Speaker 2 00:05:53 Well, you have a place like Ellen Quinn, south of the border. That was a community center. This was a place where people could see each other could gather. And especially when they were under the scrutiny of government surveillance, this was a place where they could be out in the open and be connected to each other without arousing suspicion. And so it was important in that respect. It was important as a way for people to have the space, to organize a place where they could be together sometimes in the back room talking quietly to each other, which I thought was really amazing, but it was also a way that people like El could have financial power where she wasn't beholden to another boss. She could be her own boss. And that was so important because I guess it realize the extent of economic sanctions that were happening during this time where landlords would kick people out because they didn't like that.
Speaker 2 00:06:46 They were trying to register to vote and people couldn't get a loan to buy their own home or loan to start their own business, unless that you were playing by the rules of the white supremacist power structure. All of these ways were seeking to keep black Americans from achieving any sort of economic power. And so you had someone like El who owned her own business, who owned her own home. And she didn't really have to play by these roles. She could kind of do, you know, what she wanted in the community without fearing that her children wouldn't eat or that she would be kicked out of her house. And so that became very powerful and the ways too, that she could AMAs a middle class living and then help provide for other people as well. So she is passing this wealth along within her community. She opened up more businesses. She had a hair salon. She eventually opened a hotel. Those were of course serving the black community. But you know, she also was the safe Haven and she was a boss. She provided jobs. She provided food. She provided security,
Speaker 1 00:07:49 A was considered to be such a threat that the local KKK even took notice. And on one hot September night in 19 64, 14, 6 of dite were thrown into her home. Fortunately, the family escaped with only minor injuries. And what did mama Quinn do? She went right back to work. One of my favorite stories of alien's exploits in Suzanne's book involves how she used her restaurant workers to feed civil rights, activists who were in jail.
Speaker 2 00:08:19 It was these young people who were arrested, uh, in the wake of various movements. So you had some young people who had, uh, walked out of their high school in support of another young person who was one of the first people to, to try to integrate the local bus station. And so this large group of people, they all very peacefully marched to city hall in McComb. And they were met by an angry mob that beat some of them horribly that pulled that young 15 year old girl, Brenda Travis, who was the first to integrate the bus station, pulled her out of her shoes. It was horrific. And these were all teenagers, a few people in their young twenties. And they were thrown into jail with Robert Moses, who was a well known organizer at the time mama Quinn would come in or she'd send one of the people that she worked with.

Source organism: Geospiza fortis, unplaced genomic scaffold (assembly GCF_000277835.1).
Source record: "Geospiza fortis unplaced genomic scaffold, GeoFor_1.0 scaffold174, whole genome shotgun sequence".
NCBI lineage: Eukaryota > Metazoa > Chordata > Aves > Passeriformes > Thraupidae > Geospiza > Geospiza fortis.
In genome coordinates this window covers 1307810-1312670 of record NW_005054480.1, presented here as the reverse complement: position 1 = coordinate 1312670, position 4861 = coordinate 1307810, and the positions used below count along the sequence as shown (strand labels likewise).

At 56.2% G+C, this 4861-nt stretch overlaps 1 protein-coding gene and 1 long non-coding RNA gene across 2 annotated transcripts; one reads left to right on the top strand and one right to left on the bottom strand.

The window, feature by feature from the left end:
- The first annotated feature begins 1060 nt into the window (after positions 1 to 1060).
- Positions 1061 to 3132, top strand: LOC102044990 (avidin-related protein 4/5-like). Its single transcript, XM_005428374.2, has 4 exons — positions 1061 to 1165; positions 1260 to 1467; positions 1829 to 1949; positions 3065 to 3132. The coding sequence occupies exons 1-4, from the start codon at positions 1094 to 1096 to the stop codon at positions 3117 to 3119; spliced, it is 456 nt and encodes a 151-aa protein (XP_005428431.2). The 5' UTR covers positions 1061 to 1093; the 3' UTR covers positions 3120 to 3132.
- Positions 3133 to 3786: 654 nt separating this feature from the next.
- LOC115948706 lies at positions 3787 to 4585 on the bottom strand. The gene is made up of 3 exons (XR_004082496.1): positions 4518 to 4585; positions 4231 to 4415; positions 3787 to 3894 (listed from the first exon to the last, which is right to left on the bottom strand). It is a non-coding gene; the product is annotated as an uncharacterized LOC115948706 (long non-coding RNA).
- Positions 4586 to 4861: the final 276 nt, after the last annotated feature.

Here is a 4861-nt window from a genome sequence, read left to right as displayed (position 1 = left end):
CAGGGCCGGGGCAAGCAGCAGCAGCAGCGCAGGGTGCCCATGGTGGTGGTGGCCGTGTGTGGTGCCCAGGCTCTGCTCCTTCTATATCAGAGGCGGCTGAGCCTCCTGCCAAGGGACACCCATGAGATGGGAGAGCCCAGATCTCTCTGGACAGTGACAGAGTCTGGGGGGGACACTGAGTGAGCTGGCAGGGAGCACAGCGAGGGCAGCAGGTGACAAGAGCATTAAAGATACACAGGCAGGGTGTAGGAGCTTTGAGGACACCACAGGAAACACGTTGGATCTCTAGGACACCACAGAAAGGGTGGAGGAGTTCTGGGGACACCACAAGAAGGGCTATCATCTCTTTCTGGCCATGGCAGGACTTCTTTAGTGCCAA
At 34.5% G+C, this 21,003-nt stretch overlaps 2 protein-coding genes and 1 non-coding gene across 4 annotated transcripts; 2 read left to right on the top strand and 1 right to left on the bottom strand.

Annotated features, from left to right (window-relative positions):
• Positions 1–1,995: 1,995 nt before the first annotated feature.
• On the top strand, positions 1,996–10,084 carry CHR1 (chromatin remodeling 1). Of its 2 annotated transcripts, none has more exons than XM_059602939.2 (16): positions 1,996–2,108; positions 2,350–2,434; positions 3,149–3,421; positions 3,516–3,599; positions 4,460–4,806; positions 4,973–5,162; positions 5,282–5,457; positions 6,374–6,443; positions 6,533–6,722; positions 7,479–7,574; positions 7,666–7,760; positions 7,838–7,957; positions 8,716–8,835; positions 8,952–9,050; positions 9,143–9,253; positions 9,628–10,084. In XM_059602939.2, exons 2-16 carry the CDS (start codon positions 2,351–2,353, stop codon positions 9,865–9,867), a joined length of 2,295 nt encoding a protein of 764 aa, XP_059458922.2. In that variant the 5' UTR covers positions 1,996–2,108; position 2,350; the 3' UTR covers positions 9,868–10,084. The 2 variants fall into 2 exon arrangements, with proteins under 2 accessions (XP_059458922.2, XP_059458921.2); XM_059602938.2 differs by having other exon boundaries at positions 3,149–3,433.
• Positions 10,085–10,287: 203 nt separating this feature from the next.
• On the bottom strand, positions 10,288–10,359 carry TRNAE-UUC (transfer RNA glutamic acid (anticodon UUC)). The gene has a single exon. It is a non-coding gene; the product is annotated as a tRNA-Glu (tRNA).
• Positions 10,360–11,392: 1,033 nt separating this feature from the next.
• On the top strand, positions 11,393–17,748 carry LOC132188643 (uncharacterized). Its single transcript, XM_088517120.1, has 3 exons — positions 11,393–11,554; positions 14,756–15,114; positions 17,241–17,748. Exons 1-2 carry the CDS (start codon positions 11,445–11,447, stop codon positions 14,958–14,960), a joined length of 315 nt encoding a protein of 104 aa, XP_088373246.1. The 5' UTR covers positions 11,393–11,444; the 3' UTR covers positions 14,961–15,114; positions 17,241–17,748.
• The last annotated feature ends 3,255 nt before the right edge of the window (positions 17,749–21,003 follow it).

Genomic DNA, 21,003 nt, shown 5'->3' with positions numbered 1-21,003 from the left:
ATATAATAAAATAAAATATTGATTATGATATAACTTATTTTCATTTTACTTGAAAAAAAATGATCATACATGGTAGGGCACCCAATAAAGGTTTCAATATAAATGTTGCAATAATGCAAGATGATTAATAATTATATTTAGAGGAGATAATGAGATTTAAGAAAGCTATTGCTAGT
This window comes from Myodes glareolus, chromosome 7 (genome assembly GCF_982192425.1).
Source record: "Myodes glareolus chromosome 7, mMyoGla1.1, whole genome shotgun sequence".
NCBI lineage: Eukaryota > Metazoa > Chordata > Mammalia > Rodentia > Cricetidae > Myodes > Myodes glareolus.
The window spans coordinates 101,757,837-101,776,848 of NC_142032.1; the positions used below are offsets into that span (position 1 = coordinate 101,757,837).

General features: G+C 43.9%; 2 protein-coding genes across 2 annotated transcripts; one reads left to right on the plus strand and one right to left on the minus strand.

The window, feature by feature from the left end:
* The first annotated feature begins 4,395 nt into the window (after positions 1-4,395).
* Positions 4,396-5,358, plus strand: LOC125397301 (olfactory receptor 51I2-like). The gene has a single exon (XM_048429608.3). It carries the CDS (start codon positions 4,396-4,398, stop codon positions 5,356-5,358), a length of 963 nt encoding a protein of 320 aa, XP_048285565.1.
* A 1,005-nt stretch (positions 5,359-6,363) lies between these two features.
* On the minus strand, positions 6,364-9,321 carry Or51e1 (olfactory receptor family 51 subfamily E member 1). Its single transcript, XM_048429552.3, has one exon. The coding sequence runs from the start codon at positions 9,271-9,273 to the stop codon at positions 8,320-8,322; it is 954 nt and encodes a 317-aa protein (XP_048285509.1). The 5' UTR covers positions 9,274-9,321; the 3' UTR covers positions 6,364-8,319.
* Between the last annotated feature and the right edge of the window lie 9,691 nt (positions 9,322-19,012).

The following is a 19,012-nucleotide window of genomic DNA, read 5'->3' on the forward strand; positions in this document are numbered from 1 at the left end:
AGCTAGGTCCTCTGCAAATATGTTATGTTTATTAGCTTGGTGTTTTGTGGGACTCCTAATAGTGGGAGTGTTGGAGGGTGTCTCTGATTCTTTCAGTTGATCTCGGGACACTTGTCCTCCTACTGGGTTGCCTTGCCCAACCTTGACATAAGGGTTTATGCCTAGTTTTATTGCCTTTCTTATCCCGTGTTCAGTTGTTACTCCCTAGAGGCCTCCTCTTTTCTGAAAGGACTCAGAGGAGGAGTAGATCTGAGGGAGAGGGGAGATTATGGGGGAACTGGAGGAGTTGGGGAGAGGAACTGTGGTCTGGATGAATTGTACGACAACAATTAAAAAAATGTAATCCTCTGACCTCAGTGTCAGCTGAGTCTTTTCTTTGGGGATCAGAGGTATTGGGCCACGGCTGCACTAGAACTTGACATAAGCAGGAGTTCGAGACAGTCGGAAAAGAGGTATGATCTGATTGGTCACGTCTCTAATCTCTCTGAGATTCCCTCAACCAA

Speaker 2 00:09:11 These elaborate FEAS person who was in jail, said he gained, you know, 15 pounds by eating these wonderful meals. And I remember writing that. I could just imagine that their dinner was better than the jailers, and they were allowed to come in and, and feed them. And it was of course, a show that, Hey, you have an entire community behind these people and mama Quinn, or some of the other woman would stay and chat with them. And, and they were largely ignored because of course they were, people didn't think that women were effective leaders. They didn't think that women were really, you know, organizing at the time I came across that letter from Robert Moses, that just talks so eloquently about the power of this food. And they feel like they are just basically a drift and it's these women bringing this food, but also bringing the solidarity, allowing them to continue their work, letting them know that they are loved showing love through food.
Speaker 2 00:10:09 I remember interviewing Curtis Hayes Mohamed, and he was just telling me that they just would wait all day for the some meals to come in. And it was really what he said, sustained him during this time. He had just gotten out of jail for actually a sit-in at Woolworths in McComb, which is not often written about, but he basically went in with someone else and was almost instantly arrested and beaten. And he had just gotten out and then he did another protest that, um, he ended up back else. He said that knowing that there were people on the outside who cared for them this much, really, really helped sustain them and made it all worthwhile.
Speaker 1 00:10:44 I love this story so much that speaks to the intelligence and social awareness necessary to navigate the world as a black woman, in order to get things done. Suzanne uses the term activist mothering in her book, which I thought was incredibly accurate. And I asked her to elaborate more about it,
Speaker 2 00:11:04 Dr. Fransa Hamlin coined this term, but she was interestingly also looking at another activist mother like mama Quinn in Mississippi during this time period. And so the parallels and just this metaphor for activism through this feminist lens, I think is just so apt. And it's thinking about how you have a mother who is an activist, right? And she's doing these typical Fize mothering actions, but for so many other people, and it's also highlighting, I believe the feminized skills that are so often underappreciated in leadership, think of the organizing that this requires how many people you need to have doing all these different tasks, having to negotiate your entry into a white run jail, having to organize this education that's happening on the outside, particularly in spaces where you are not taken seriously, as we obviously are discussing and where you don't have a lot of access.